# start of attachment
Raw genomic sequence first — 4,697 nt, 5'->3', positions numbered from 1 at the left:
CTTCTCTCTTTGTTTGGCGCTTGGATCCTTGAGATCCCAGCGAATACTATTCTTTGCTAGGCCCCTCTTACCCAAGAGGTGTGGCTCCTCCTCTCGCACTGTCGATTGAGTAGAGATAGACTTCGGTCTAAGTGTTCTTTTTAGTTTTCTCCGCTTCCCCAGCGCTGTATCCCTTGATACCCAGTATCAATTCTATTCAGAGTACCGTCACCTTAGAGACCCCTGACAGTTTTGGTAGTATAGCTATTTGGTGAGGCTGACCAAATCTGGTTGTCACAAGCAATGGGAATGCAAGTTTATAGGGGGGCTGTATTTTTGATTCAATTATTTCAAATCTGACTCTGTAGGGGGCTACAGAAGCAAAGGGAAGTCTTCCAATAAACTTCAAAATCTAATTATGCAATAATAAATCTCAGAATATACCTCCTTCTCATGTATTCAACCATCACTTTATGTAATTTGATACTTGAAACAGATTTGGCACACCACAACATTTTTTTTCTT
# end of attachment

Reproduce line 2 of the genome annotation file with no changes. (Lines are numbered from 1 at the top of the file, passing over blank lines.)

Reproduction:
CTTCTCTCTTTGTTTGGCGCTTGGATCCTTGAGATCCCAGCGAATACTATTCTTTGCTAGGCCCCTCTTACCCAAGAGGTGTGGCTCCTCCTCTCGCACTGTCGATTGAGTAGAGATAGACTTCGGTCTAAGTGTTCTTTTTAGTTTTCTCCGCTTCCCCAGCGCTGTATCCCTTGATACCCAGTATCAATTCTATTCAGAGTACCGTCACCTTAGAGACCCCTGACAGTTTTGGTAGTATAGCTATTTGGTGAGGCTGACCAAATCTGGTTGTCACAAGCAATGGGAATGCAAGTTTATAGGGGGGCTGTATTTTTGATTCAATTATTTCAAATCTGACTCTGTAGGGGGCTACAGAAGCAAAGGGAAGTCTTCCAATAAACTTCAAAATCTAATTATGCAATAATAAATCTCAGAATATACCTCCTTCTCATGTATTCAACCATCACTTTATGTAATTTGATACTTGAAACAGATTTGGCACACCACAACATTTTTTTTCTT